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At 06:03 PM 12/6/2001, Guy Steele - Sun Microsystems Labs wrote:
> From: Vladimir G Ivanovic <firstname.lastname@example.org>
> To: Paul Prescod <email@example.com>
> Cc: firstname.lastname@example.org
> Subject: Re: Java
> Date: Thu, 06 Dec 2001 14:59:36 -0800
> "PP" == Paul Prescod <email@example.com> writes:
> PP>  Why doesn't it have a concept of "current directory".
> What would the current directory be on a device with (effectively) no
> user-writable storage, say, a cellphone or a set-top box?
>"/dev", and maybe the only file there is "null".
This is just the standard Java line,"we did it this way because it is the right thing to do". They explain it to you in endless articles such as:
but really it comes down to "this is how we did it, get used to it".
The Java that run's on a cell phone isn't remotely like the Java running between my ankles. For example, try creating a String on your phone.
While the article above suggests sending information to your Java application as -D arguments, that isn't portable either because it depends on the command line length limits of the shell you are using. On NT at least it is suprisingly small.
Dylan tried to face up to the "you don't know what environment you are running in" issue. The only portable way to do IO was to put it into an exception.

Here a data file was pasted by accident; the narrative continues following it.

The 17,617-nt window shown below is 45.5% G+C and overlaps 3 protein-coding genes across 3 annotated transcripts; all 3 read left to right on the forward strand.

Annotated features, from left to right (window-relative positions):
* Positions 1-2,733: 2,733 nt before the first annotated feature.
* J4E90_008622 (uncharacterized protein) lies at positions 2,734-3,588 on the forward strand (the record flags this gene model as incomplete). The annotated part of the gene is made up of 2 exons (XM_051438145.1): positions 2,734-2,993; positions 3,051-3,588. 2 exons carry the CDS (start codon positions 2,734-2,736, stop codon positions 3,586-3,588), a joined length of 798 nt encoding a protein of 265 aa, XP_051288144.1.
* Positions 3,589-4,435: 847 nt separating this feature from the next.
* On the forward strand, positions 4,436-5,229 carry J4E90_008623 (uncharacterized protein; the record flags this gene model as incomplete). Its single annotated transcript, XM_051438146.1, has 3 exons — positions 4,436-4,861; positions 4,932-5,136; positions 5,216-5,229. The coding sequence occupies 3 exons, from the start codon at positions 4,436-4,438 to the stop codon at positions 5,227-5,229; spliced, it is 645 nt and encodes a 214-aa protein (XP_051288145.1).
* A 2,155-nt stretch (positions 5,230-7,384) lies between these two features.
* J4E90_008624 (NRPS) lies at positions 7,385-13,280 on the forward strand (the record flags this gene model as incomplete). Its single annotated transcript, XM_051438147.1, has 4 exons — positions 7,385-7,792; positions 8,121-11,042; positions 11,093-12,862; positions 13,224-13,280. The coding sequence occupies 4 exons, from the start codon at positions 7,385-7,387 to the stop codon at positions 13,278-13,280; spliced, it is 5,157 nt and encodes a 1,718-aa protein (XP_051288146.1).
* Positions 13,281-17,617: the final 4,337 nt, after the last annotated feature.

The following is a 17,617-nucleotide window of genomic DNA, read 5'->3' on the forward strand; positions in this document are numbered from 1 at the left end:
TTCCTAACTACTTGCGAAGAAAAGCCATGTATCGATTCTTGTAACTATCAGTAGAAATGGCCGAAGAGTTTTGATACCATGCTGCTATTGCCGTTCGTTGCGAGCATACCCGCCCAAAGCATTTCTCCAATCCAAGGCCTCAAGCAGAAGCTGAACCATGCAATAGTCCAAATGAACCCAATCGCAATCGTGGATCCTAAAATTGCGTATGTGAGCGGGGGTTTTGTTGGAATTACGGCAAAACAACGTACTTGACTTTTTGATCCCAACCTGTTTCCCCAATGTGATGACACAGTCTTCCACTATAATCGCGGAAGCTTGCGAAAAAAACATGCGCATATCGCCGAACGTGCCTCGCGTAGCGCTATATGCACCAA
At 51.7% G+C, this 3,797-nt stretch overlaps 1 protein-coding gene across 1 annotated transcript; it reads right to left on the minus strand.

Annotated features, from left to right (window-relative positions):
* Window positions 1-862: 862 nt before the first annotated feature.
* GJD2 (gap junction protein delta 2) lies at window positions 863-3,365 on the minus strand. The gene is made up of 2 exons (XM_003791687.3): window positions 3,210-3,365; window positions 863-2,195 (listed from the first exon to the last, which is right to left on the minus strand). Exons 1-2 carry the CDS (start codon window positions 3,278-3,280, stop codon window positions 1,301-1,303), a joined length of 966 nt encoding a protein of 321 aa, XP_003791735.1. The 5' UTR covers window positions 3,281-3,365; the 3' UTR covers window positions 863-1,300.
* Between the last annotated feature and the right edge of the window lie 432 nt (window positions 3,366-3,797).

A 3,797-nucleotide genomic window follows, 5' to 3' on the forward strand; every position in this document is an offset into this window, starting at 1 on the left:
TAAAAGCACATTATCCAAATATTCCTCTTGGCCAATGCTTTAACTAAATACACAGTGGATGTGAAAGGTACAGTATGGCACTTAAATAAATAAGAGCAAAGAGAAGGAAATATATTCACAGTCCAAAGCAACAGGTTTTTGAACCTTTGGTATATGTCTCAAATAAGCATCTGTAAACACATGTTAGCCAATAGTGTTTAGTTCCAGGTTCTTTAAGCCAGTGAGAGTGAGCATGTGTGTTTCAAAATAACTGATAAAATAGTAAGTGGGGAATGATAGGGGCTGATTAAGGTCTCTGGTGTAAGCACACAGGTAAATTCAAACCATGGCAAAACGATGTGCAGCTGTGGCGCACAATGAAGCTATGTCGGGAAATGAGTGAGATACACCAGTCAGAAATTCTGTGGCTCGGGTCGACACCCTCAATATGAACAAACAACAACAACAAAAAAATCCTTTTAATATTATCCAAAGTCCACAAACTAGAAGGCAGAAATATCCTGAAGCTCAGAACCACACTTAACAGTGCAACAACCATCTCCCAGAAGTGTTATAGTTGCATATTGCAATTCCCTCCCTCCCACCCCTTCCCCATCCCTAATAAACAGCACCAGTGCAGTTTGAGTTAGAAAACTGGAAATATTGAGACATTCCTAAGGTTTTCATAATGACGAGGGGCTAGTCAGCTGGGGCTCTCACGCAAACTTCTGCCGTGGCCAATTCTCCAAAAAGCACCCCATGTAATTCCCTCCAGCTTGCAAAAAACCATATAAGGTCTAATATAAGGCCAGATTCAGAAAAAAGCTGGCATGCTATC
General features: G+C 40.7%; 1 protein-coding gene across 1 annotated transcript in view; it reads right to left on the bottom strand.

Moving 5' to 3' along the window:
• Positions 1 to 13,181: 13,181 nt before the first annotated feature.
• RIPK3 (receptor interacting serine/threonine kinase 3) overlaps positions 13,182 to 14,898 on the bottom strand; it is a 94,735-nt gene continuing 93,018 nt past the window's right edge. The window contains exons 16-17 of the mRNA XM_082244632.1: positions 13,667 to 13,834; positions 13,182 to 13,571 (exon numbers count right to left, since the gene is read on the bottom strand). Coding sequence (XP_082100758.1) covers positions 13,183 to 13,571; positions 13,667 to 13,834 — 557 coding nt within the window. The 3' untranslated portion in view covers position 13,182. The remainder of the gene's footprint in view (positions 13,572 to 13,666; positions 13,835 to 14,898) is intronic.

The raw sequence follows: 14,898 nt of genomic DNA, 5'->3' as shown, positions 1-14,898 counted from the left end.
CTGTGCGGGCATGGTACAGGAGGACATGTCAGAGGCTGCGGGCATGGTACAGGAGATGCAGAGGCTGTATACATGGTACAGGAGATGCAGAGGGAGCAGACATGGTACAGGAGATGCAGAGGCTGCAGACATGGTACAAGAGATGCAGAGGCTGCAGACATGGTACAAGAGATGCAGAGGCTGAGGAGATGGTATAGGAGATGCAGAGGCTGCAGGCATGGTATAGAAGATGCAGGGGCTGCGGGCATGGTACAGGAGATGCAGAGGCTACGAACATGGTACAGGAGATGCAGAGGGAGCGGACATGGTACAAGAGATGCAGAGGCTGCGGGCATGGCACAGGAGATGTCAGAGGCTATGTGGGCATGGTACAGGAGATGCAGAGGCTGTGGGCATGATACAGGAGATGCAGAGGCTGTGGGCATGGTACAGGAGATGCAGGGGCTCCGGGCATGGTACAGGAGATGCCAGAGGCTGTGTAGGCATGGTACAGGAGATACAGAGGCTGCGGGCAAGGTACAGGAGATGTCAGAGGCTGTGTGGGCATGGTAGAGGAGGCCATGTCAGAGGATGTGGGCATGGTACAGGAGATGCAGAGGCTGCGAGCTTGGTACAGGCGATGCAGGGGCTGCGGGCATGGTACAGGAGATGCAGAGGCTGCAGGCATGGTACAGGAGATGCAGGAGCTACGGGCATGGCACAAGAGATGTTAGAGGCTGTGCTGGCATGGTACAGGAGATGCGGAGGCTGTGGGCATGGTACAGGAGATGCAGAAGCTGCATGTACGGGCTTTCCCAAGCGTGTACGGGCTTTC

Some kind of Java support might help here even if it doesn't help all the portability issues.
Here's how i got current working directory to work in JDK1.3. The code may look like Scheme, but if you squint at it you'll start to see the Java. To get it to work i change the user.dir property and compute the absolute path of the file. Using relative paths seems to get the original directory. So, its kind of a kludge.
(define (file-name name)
;; A file name should look like a string with "/" in it.
(apply string-append (separate "/" (crack (.toString name) "\\" 0))))
;; The current working directory.
(file-name (System.getProperty "user.dir")))
(define (cd directory)
;; Change the current working directory to be directory.
(System.setProperty "user.dir" (absolute-file directory)))
(define (absolute-file name)
(file-name (.getAbsolutePath (File. name))))
(define (directory name)
;; Return a list the contents of directory name.
(map* file-name (.listFiles (File. (absolute-file name)))))
(define (load-file name) (load (absolute-file name)))
It doesn't use Java's File class because its trying to interface with Sake which uses a string as a file name.
- Re: Java
- From: Guy Steele - Sun Microsystems Labs <gls@labean.East.Sun.COM>